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Docetaxel-induced bullous eruption

Department of Dermatology, Government Medical College Manjeri, Manjeri, Kerala, India
Corresponding author: Fathima Abdul Nazeer, Department of Dermatology, Government Medical College Manjeri, Manjeri, Kerala, India.
This is an open-access article distributed under the terms of the Creative Commons Attribution-Non Commercial-Share Alike 4.0 License, which allows others to remix, transform, and build upon the work non-commercially, as long as the author is credited and the new creations are licensed under the identical terms.

How to cite this article: Nazeer FA, Bhaskaramenon SC, George S, Nazeer MM, Sumitra SN. Docetaxel-induced bullous eruption. J Skin Sex Transm Dis doi: 10.25259/JSSTD_48_2022.

Forty five-year-old woman who had undergone breast conservation surgery for invasive carcinoma of right breast and who was receiving chemotherapy since 4 months presented with painful vesicles and blisters on the dorsal aspect of left hand of 4 days duration. There were no constitutional symptoms. She had received four cycles of intravenous doxorubicin (90 mg) and intravenous cyclophosphamide (900 mg) followed by three cycles of intravenous docetaxel (140 mg). The chemotherapy was given at an interval of 3 weeks. One week before presentation, she received the 7th cycle of chemotherapy (intravenous docetaxel 140 mg). She was not on any other drug at that time. During infusion of docetaxel, the intravenous cannula had broken, which was removed and a fresh cannula was inserted proximal to the first insertion site. Three days after the infusion, the patient developed a blister on the back of her left hand. Clinical examination showed a multiloculated, tense bulla of size 3 cm × 2 cm, with surface crusting and surrounding erythema on the dorsal aspect of the left hand [Figure 1a], and a few vesicles arranged in a linear fashion, (largest of size 0.5 cm × 0.5 cm) on the dorsomedial aspect of her left wrist [Figure 1b]. Tzanck smear and Gram stain study of the vesicle fluid did not reveal any significant findings. We considered the possibility of docetaxel induced bullous eruption. She responded to saline compresses, cetirizine 10 mg once a day per orally and topical application of fusidic acid cream twice a day for 1 week. Docetaxel extravasation is known to cause erythema, edema, pain, and rarely vesicle formation that manifest days to weeks after the extravasation.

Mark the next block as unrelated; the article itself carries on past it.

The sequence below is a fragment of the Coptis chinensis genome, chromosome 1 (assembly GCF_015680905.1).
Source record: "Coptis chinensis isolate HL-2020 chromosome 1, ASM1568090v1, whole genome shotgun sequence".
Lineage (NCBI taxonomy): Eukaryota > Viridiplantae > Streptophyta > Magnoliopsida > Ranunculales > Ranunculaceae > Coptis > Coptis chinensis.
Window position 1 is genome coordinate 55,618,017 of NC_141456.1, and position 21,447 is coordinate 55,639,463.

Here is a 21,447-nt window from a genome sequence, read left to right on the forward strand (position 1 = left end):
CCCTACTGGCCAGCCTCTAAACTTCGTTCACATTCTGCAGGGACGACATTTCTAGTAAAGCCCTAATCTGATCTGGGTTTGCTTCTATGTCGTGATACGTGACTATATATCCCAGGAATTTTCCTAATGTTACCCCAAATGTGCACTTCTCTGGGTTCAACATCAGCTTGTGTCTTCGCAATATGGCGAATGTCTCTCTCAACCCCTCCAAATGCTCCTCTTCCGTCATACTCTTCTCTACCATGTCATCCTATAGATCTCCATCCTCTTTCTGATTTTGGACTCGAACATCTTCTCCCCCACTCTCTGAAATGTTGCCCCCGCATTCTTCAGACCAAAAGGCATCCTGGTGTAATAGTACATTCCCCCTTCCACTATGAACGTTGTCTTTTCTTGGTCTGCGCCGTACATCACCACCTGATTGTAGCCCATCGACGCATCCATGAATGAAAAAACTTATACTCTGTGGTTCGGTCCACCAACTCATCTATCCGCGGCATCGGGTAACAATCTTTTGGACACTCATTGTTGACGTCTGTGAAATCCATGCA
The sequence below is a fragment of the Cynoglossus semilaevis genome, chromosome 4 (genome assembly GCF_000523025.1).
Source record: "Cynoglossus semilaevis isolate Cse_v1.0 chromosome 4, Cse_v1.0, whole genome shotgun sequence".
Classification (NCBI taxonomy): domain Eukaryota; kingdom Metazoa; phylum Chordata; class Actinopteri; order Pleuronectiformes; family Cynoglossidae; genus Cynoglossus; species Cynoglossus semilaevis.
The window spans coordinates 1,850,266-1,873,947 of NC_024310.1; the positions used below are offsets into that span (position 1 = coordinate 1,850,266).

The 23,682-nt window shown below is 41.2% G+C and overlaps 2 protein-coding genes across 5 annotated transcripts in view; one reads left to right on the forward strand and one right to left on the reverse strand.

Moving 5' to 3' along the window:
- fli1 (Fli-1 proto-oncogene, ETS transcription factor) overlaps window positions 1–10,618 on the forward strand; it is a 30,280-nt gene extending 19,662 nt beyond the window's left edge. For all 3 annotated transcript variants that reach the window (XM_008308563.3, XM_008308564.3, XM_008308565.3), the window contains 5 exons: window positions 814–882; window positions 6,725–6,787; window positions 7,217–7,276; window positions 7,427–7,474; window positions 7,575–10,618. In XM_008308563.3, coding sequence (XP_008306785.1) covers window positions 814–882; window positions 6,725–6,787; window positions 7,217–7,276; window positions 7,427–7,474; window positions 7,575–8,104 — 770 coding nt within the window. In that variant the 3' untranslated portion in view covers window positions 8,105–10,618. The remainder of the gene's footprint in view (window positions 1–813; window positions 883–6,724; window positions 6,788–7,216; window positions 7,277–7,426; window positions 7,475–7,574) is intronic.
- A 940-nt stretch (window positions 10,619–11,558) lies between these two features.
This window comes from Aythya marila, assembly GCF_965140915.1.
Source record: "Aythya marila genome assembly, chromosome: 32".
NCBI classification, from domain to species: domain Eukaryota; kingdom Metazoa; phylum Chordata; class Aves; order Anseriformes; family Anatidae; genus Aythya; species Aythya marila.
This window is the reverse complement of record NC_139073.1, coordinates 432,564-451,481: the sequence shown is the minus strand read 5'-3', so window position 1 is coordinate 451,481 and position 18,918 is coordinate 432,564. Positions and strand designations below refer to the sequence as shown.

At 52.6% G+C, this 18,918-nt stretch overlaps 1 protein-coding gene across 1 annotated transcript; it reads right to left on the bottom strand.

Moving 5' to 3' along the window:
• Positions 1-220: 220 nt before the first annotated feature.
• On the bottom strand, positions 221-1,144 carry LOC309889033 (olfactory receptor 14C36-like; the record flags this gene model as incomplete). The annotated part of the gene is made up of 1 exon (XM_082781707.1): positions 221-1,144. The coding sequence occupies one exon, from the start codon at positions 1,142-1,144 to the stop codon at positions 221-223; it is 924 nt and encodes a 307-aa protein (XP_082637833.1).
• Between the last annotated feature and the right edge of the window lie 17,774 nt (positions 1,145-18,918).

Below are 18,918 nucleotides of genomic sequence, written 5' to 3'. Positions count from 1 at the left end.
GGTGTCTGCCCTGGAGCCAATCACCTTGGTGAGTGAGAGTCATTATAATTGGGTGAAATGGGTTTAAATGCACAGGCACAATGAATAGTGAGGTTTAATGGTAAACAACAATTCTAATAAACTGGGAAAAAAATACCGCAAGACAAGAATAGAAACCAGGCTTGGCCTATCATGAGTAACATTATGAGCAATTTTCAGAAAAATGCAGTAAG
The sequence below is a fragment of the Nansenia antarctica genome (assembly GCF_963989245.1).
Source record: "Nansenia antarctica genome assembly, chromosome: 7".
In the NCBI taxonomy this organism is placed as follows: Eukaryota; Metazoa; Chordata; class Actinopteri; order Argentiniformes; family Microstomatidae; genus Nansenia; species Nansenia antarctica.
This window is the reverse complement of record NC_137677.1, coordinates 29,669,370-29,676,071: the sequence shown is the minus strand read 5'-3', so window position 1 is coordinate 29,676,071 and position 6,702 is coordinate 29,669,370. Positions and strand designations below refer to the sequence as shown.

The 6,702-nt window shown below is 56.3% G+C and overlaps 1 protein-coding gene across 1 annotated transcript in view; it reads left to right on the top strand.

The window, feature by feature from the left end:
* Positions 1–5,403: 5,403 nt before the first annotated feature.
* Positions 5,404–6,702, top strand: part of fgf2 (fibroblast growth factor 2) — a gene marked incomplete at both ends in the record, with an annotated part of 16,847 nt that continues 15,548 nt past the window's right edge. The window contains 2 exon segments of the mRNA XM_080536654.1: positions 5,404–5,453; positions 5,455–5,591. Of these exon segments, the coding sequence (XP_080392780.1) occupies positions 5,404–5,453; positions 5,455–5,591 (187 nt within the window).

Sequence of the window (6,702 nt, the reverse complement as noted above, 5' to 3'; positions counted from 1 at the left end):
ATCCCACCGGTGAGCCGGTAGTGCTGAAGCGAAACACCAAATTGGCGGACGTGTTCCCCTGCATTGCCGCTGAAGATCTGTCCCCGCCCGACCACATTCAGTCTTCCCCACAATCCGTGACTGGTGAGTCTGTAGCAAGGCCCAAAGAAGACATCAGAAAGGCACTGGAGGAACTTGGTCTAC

Figure 1: (a): Multiloculated tense bulla formed at the site of docetaxel extravasation. (b): A closer image of the bulla; a few vesicles are seen proximal to the bulla.

Declaration of patient consent

The authors certify that they have obtained all appropriate patient consent.

Conflicts of interest

Dr Sandhya George is on the editorial board of the Journal.

Financial support and sponsorship


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